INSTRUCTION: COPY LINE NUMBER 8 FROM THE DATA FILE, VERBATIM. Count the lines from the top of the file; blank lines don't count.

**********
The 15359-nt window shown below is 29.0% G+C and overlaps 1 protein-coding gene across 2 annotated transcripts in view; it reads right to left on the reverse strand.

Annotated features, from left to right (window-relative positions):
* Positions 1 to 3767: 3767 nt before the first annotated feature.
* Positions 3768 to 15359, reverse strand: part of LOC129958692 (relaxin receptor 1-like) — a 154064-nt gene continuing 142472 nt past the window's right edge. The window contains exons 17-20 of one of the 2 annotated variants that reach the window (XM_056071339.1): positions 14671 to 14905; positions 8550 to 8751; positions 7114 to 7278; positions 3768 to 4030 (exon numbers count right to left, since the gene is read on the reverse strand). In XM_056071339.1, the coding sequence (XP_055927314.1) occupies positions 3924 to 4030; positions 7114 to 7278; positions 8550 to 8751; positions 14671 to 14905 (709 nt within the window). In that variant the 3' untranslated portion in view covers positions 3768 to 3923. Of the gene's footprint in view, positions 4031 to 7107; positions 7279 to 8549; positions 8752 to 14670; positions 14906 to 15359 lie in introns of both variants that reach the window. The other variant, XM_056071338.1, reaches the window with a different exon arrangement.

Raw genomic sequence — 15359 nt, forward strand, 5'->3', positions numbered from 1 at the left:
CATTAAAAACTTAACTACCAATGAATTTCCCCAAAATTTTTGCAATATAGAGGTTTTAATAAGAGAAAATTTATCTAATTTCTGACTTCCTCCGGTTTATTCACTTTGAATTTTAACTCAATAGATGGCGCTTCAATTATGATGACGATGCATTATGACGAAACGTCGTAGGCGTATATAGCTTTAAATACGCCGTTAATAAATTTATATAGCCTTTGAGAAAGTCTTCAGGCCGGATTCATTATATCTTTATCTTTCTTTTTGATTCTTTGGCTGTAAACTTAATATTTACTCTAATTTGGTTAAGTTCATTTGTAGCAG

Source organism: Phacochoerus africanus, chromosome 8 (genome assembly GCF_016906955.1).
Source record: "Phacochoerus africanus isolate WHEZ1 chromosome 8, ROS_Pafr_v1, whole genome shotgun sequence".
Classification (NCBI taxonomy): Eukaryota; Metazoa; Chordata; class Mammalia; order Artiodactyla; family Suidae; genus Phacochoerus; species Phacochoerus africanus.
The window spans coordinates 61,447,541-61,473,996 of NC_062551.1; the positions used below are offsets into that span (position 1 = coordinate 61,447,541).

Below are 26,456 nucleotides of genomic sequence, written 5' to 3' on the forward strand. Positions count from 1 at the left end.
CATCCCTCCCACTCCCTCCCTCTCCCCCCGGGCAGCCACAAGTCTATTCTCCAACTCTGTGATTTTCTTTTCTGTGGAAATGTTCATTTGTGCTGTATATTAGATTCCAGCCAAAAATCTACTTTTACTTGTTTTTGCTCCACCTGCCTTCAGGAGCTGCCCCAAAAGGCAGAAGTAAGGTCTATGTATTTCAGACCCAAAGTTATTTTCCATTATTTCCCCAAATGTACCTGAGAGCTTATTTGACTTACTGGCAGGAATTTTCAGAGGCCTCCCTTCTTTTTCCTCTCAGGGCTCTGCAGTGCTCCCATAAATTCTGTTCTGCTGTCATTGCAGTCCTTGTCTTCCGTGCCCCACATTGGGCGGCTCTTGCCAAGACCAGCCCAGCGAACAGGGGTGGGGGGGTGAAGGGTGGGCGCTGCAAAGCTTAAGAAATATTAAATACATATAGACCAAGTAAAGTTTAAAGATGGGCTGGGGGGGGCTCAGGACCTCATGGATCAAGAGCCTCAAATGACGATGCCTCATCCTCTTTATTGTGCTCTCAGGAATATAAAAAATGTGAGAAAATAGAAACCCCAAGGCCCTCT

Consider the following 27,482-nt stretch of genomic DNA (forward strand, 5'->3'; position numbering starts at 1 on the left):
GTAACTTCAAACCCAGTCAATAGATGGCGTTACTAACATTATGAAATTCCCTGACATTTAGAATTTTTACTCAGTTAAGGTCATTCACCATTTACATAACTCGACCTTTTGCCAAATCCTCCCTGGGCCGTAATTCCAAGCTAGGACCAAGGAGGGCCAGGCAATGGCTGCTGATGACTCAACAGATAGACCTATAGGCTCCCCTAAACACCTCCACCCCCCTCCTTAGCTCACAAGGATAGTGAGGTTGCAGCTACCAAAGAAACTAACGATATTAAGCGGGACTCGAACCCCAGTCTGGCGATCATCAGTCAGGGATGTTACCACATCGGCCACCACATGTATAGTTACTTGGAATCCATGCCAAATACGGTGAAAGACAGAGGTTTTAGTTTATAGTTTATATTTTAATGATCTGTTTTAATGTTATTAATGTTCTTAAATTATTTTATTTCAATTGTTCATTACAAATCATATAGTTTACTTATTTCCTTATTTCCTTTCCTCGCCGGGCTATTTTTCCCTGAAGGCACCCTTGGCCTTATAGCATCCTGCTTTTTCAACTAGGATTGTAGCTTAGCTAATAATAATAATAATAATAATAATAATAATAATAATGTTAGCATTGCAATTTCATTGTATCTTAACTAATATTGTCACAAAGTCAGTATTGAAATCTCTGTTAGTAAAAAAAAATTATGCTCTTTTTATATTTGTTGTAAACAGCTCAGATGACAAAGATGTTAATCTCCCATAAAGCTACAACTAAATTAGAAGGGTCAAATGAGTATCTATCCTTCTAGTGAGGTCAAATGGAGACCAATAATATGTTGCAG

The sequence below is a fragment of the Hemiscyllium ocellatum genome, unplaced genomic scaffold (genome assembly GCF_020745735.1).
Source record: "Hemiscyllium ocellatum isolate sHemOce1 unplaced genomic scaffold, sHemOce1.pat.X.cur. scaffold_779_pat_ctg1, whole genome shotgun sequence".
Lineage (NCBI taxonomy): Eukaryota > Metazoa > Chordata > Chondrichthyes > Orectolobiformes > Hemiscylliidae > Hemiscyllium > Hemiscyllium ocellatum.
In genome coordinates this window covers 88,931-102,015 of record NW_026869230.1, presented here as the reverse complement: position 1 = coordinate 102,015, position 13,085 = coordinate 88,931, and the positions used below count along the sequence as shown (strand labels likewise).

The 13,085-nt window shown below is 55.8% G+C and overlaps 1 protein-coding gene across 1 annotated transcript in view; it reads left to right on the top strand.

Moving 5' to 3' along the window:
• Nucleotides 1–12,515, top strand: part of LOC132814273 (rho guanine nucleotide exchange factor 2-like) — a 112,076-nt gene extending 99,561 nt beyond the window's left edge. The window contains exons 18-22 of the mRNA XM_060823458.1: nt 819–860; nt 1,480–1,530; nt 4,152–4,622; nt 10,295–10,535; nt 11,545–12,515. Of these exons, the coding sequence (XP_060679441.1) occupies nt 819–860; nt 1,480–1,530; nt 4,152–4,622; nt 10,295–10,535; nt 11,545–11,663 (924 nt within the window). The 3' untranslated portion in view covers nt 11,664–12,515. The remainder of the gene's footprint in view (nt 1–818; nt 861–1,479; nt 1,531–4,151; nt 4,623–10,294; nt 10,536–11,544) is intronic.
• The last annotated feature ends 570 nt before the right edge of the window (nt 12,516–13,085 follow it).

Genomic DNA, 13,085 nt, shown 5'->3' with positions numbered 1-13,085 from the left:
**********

Source record: "Phacochoerus africanus isolate WHEZ1 chromosome 8, ROS_Pafr_v1, whole genome shotgun sequence".